Robert F Kennedy said: “It is from numberless diverse acts of courage and belief that human history is shaped. Each time a man stands up for an ideal, or acts to improve the lot of others, or strikes out against injustice, he sends forth a tiny ripple of hope.”
The three speakers you heard from Wednesday, plus hundreds even thousands more are the tiny ripples of hope in our community. And we protect their rights to speak out.
Remember the tree being plated at the Memorial – the symbolism that Anne Frank references in her diary as representing her longing for freedom. Boise is the City of Trees so the symbolism will be with you daily on patrol. Above all, remember the message of the Memorial; to recommit to the importance of a community that embraces, protects, and recognizes the rights of all its communities.
When you return to the Boise Police Department and walk along our honors hallway, you will see the words of C.S. Lewis,
“Courage is not simply one of the virtues, but the form of every virtue at the testing point.”
You are now at the front line of our mission: protecting, serving and leading your community to a safer tomorrow.
Protect others not only from crime but safeguard their rights by your actions.
Provide the highest level of customer service. We work for the greater good of the community and to serve others. Be a part of your community. Be intimately connected to the community you police and by all means, give back to the community in the many ways other members of the Boise Police Department has so proudly have done in the past.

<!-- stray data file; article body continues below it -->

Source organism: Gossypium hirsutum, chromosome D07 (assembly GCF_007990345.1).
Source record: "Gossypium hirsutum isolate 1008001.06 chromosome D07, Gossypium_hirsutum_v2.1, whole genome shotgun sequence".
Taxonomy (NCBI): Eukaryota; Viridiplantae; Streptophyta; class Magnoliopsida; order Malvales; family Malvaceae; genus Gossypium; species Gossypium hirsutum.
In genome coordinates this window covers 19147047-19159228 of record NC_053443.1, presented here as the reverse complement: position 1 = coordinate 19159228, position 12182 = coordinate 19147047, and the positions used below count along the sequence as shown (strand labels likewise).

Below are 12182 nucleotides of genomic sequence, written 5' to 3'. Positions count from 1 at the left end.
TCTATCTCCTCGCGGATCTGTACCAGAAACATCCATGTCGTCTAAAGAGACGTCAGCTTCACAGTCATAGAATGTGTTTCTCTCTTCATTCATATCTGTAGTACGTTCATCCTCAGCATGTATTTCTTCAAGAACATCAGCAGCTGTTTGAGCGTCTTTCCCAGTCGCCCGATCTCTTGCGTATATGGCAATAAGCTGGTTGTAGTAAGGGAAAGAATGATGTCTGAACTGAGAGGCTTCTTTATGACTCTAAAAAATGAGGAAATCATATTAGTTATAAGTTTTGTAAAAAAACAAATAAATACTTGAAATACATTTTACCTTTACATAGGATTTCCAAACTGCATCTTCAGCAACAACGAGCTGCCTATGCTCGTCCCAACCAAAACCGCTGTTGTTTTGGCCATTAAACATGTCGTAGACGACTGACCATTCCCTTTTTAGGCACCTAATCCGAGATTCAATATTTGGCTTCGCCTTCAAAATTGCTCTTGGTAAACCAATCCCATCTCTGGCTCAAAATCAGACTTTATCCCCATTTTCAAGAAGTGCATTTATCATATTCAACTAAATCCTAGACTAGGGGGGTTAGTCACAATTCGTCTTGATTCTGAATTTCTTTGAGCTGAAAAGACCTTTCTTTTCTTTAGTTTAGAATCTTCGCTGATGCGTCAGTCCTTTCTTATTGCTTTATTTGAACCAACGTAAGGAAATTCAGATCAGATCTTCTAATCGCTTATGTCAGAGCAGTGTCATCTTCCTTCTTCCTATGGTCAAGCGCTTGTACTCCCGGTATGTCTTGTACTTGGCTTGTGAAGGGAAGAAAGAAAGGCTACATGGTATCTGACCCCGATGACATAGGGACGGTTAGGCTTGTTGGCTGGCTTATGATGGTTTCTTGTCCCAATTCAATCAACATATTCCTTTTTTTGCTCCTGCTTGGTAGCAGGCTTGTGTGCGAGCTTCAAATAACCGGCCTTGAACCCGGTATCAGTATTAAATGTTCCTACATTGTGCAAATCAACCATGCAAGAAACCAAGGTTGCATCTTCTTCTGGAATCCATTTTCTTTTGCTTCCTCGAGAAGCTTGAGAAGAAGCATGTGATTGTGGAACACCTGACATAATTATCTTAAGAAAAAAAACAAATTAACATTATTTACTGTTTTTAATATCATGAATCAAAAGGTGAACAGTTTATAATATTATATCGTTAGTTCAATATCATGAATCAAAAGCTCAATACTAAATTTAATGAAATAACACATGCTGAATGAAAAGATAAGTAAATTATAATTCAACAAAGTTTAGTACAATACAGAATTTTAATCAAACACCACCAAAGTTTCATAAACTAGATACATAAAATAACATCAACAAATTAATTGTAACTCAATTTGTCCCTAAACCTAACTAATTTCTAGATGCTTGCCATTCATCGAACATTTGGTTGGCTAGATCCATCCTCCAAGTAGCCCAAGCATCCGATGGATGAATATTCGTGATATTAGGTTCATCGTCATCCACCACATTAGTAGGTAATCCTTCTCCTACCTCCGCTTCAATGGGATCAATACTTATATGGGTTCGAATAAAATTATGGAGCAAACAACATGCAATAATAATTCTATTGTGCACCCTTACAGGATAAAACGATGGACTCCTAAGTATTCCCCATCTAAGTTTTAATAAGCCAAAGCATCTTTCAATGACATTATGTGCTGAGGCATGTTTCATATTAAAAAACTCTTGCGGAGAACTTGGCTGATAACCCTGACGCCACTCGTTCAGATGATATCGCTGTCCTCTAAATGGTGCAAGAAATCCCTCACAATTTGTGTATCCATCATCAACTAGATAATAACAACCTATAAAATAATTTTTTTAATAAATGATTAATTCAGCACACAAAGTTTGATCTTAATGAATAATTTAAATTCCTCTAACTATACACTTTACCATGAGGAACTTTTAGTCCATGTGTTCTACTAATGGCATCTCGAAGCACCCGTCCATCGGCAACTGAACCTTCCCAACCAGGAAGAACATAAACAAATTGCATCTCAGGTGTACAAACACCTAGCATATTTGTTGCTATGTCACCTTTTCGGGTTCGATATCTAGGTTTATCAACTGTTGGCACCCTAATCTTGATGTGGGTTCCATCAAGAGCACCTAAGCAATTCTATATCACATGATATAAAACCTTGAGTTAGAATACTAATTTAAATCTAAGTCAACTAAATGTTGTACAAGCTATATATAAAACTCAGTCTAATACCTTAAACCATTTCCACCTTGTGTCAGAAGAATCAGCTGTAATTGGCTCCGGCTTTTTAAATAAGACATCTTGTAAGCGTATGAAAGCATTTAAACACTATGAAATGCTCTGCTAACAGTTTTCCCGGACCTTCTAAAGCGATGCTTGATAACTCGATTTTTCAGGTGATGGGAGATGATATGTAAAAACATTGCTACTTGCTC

And finally, have the courage to do what is right for others. Our emphasis on courage should not come as a surprise to you. It was one of the important questions we asked in our employment interview and one of the main reasons you are here today. Courage is a Latin term that is translated “from the heart” and speaks of the quality of mind or spirit that enables a person to face adversity without fear.
Members of the Boise Police Department are committed to achieving our city’s vision of making Boise the most livable city in the country by working in partnership with our community to prevent and solve crime; address perceptions of safety and to solve problems. Our work matters.
My challenge and my hope for you is to spend your career protecting the safety of others and make a difference in the lives of those we serve, perhaps in small but meaningful ways, and change things for the better. My advice- start now as you will soon learn, as I have , that your career in policing will be over before you know it and you will look back asking yourself – did I make a difference? Did I matter? And the answer should be an unequivocal YES.
If you don’t remember my remarks then remember this: the Spiderman poster Rabbi Fink showed you which reads “with great power comes great responsibility.” Our citizens, our customers, those we serve entrust us with great power and the expectation to use it morally and responsibly to protect and to preserve human dignity and life.
I, my colleagues who wear the same badge and the people of this city trust you to perform those duties – with honor, respect, integrity and courage.
Welcome to the Boise Police Department and a noble profession.